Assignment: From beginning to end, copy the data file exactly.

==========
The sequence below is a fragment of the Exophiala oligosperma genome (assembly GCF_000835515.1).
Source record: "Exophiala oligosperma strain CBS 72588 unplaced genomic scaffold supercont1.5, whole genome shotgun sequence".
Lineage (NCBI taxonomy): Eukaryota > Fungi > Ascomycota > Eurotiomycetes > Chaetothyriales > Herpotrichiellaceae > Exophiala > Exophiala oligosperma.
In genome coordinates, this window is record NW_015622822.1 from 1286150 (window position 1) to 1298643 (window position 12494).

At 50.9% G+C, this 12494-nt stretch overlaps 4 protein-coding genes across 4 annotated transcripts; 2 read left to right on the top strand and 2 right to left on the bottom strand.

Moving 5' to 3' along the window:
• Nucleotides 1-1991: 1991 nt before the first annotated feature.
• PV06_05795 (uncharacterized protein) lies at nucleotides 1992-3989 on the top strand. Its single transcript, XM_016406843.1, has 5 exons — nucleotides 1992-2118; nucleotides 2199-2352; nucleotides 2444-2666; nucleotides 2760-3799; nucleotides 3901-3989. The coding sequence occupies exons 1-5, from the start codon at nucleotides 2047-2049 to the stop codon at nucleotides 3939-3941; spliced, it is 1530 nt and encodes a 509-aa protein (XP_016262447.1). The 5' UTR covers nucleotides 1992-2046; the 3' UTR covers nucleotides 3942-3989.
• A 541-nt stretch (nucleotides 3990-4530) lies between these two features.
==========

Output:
The sequence below is a fragment of the Exophiala oligosperma genome (assembly GCF_000835515.1).
Source record: "Exophiala oligosperma strain CBS 72588 unplaced genomic scaffold supercont1.5, whole genome shotgun sequence".
Lineage (NCBI taxonomy): Eukaryota > Fungi > Ascomycota > Eurotiomycetes > Chaetothyriales > Herpotrichiellaceae > Exophiala > Exophiala oligosperma.
In genome coordinates, this window is record NW_015622822.1 from 1286150 (window position 1) to 1298643 (window position 12494).

At 50.9% G+C, this 12494-nt stretch overlaps 4 protein-coding genes across 4 annotated transcripts; 2 read left to right on the top strand and 2 right to left on the bottom strand.

Moving 5' to 3' along the window:
• Nucleotides 1-1991: 1991 nt before the first annotated feature.
• PV06_05795 (uncharacterized protein) lies at nucleotides 1992-3989 on the top strand. Its single transcript, XM_016406843.1, has 5 exons — nucleotides 1992-2118; nucleotides 2199-2352; nucleotides 2444-2666; nucleotides 2760-3799; nucleotides 3901-3989. The coding sequence occupies exons 1-5, from the start codon at nucleotides 2047-2049 to the stop codon at nucleotides 3939-3941; spliced, it is 1530 nt and encodes a 509-aa protein (XP_016262447.1). The 5' UTR covers nucleotides 1992-2046; the 3' UTR covers nucleotides 3942-3989.
• A 541-nt stretch (nucleotides 3990-4530) lies between these two features.